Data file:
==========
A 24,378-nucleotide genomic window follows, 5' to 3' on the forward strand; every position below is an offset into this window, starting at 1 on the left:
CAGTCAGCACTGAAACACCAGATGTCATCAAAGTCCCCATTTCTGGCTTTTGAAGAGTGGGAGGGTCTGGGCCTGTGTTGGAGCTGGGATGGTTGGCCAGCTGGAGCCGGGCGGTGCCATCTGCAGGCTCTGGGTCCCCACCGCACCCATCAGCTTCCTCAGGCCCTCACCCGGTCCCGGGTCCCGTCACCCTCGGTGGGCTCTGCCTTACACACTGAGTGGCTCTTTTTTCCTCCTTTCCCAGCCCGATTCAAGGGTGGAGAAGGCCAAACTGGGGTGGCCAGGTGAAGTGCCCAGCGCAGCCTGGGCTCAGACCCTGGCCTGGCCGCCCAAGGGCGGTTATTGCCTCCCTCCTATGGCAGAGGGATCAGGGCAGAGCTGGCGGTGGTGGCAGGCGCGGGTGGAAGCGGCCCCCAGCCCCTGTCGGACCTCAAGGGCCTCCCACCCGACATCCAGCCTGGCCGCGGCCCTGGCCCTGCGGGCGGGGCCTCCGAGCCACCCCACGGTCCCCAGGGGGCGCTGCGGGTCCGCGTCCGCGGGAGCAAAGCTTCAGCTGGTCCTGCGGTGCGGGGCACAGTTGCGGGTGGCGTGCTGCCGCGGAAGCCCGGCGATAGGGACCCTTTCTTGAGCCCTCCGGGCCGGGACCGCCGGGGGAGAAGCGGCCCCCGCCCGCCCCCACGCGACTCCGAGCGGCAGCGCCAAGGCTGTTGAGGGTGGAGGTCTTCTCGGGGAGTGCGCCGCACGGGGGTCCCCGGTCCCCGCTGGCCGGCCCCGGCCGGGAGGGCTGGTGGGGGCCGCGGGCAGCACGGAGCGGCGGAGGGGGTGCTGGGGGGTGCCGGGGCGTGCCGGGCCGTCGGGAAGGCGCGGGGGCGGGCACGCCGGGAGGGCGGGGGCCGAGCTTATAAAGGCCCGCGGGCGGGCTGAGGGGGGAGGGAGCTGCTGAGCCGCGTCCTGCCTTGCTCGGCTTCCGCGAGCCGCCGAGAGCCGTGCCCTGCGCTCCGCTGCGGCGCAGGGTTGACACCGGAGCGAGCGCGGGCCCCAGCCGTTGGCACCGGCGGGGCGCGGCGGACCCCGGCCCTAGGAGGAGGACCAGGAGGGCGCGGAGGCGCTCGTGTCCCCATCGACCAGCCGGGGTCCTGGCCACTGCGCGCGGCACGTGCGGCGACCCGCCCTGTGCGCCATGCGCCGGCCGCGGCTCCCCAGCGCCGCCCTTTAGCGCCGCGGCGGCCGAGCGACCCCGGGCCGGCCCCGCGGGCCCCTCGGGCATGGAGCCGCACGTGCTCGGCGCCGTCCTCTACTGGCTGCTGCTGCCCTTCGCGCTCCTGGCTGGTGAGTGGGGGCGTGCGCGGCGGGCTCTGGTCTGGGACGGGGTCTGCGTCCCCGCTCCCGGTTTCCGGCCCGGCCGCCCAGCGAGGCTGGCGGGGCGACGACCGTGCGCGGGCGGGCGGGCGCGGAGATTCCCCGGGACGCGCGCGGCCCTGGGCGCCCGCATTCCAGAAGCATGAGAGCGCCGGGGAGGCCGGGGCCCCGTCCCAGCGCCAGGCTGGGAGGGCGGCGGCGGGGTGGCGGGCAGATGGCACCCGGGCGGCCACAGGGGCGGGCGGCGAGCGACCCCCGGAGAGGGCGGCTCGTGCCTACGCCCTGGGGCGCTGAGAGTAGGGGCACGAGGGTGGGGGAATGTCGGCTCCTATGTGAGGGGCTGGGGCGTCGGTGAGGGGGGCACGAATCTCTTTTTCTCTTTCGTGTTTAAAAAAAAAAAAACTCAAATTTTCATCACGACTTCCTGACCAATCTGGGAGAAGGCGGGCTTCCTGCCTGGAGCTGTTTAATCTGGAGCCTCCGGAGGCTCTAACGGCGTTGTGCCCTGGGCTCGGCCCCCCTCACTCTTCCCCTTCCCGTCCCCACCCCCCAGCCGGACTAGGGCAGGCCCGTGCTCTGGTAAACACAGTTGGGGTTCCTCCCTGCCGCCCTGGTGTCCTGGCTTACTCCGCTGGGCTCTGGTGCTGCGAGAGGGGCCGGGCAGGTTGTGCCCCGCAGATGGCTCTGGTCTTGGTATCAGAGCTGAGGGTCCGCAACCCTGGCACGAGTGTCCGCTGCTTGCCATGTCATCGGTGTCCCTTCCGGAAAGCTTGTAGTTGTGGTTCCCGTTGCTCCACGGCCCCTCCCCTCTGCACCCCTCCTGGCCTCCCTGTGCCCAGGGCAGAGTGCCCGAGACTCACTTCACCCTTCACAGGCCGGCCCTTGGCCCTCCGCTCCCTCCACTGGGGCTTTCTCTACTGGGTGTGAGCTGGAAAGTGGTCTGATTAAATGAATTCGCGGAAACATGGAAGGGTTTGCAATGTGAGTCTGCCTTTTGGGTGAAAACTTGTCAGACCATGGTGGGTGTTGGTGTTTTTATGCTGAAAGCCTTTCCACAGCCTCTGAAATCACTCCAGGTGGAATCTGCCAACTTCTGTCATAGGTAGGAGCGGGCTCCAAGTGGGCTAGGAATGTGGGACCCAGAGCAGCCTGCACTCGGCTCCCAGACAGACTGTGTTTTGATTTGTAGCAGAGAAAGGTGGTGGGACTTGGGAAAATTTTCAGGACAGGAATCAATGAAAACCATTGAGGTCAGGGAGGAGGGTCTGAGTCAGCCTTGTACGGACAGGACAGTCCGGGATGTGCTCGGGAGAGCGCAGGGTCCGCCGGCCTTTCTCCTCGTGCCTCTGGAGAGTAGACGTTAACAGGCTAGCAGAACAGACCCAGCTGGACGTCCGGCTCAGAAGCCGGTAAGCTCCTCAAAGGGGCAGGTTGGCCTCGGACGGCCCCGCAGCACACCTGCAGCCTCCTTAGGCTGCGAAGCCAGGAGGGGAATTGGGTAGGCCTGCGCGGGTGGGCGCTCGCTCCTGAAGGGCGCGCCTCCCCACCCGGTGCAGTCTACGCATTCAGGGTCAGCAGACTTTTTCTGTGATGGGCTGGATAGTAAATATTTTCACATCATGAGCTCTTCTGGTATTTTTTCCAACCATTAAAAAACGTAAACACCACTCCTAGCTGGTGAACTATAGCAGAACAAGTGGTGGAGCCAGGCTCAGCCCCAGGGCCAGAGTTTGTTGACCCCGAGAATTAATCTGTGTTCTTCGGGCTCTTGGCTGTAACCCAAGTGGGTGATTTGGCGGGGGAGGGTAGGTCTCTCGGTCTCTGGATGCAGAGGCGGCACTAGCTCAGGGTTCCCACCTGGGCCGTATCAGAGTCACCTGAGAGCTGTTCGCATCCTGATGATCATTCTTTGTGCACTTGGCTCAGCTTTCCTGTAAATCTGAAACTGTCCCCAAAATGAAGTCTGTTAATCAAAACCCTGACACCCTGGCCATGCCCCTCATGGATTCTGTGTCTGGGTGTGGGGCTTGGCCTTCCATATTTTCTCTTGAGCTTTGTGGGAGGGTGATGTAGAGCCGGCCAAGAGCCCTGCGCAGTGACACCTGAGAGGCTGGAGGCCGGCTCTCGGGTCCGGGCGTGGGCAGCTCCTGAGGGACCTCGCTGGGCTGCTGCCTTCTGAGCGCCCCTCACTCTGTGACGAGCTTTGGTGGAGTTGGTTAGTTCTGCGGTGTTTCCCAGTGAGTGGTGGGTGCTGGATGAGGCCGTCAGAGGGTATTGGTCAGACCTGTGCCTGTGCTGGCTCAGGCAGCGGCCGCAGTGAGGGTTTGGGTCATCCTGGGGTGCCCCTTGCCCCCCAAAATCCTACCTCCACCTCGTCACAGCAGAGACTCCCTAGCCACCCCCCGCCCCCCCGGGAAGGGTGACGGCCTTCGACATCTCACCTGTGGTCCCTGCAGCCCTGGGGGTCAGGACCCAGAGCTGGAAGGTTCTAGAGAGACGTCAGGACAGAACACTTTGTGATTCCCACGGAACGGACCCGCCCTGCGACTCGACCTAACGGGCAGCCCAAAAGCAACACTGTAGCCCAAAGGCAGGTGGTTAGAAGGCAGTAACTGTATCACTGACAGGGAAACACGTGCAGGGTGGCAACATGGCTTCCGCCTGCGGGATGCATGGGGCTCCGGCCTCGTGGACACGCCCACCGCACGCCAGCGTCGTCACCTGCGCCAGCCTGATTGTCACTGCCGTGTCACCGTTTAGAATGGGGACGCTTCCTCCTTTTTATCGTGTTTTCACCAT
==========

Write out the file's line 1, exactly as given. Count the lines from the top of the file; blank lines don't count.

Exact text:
A 24,378-nucleotide genomic window follows, 5' to 3' on the forward strand; every position below is an offset into this window, starting at 1 on the left: